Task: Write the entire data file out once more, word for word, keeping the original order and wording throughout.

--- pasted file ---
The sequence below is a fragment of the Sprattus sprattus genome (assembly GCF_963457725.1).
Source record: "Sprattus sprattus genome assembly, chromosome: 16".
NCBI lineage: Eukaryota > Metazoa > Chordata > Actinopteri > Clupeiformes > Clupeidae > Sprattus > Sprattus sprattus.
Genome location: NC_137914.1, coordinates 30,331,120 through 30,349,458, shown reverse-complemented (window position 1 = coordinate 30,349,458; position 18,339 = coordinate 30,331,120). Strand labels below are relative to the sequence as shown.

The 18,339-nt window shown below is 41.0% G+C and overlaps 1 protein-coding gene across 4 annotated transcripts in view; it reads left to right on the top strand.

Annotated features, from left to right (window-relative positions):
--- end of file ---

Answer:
The sequence below is a fragment of the Sprattus sprattus genome (assembly GCF_963457725.1).
Source record: "Sprattus sprattus genome assembly, chromosome: 16".
NCBI lineage: Eukaryota > Metazoa > Chordata > Actinopteri > Clupeiformes > Clupeidae > Sprattus > Sprattus sprattus.
Genome location: NC_137914.1, coordinates 30,331,120 through 30,349,458, shown reverse-complemented (window position 1 = coordinate 30,349,458; position 18,339 = coordinate 30,331,120). Strand labels below are relative to the sequence as shown.

The 18,339-nt window shown below is 41.0% G+C and overlaps 1 protein-coding gene across 4 annotated transcripts in view; it reads left to right on the top strand.

Annotated features, from left to right (window-relative positions):